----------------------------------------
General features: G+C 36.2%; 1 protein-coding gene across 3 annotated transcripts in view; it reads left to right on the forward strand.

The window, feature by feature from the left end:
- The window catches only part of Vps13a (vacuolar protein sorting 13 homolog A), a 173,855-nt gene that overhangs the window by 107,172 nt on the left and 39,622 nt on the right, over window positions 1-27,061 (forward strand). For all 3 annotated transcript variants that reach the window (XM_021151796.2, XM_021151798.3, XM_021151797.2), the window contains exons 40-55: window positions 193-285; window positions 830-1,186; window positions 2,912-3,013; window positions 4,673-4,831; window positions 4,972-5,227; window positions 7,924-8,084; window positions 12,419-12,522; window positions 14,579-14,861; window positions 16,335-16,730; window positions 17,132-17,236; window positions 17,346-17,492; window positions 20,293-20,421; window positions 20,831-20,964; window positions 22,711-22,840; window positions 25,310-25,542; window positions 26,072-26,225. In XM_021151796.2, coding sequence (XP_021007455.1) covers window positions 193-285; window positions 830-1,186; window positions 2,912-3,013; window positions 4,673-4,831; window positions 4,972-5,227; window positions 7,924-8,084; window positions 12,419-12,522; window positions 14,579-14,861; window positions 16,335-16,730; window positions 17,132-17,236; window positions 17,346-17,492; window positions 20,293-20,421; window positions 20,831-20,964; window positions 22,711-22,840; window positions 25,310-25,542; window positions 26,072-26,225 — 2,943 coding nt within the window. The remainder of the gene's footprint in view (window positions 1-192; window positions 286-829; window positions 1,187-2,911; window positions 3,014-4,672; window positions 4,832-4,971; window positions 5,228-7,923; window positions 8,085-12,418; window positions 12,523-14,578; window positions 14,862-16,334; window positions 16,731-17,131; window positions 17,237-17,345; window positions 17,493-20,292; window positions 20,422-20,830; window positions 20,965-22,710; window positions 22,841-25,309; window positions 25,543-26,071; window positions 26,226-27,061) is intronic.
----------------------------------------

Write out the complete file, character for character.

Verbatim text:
General features: G+C 36.2%; 1 protein-coding gene across 3 annotated transcripts in view; it reads left to right on the forward strand.

The window, feature by feature from the left end:
- The window catches only part of Vps13a (vacuolar protein sorting 13 homolog A), a 173,855-nt gene that overhangs the window by 107,172 nt on the left and 39,622 nt on the right, over window positions 1-27,061 (forward strand). For all 3 annotated transcript variants that reach the window (XM_021151796.2, XM_021151798.3, XM_021151797.2), the window contains exons 40-55: window positions 193-285; window positions 830-1,186; window positions 2,912-3,013; window positions 4,673-4,831; window positions 4,972-5,227; window positions 7,924-8,084; window positions 12,419-12,522; window positions 14,579-14,861; window positions 16,335-16,730; window positions 17,132-17,236; window positions 17,346-17,492; window positions 20,293-20,421; window positions 20,831-20,964; window positions 22,711-22,840; window positions 25,310-25,542; window positions 26,072-26,225. In XM_021151796.2, coding sequence (XP_021007455.1) covers window positions 193-285; window positions 830-1,186; window positions 2,912-3,013; window positions 4,673-4,831; window positions 4,972-5,227; window positions 7,924-8,084; window positions 12,419-12,522; window positions 14,579-14,861; window positions 16,335-16,730; window positions 17,132-17,236; window positions 17,346-17,492; window positions 20,293-20,421; window positions 20,831-20,964; window positions 22,711-22,840; window positions 25,310-25,542; window positions 26,072-26,225 — 2,943 coding nt within the window. The remainder of the gene's footprint in view (window positions 1-192; window positions 286-829; window positions 1,187-2,911; window positions 3,014-4,672; window positions 4,832-4,971; window positions 5,228-7,923; window positions 8,085-12,418; window positions 12,523-14,578; window positions 14,862-16,334; window positions 16,731-17,131; window positions 17,237-17,345; window positions 17,493-20,292; window positions 20,422-20,830; window positions 20,965-22,710; window positions 22,841-25,309; window positions 25,543-26,071; window positions 26,226-27,061) is intronic.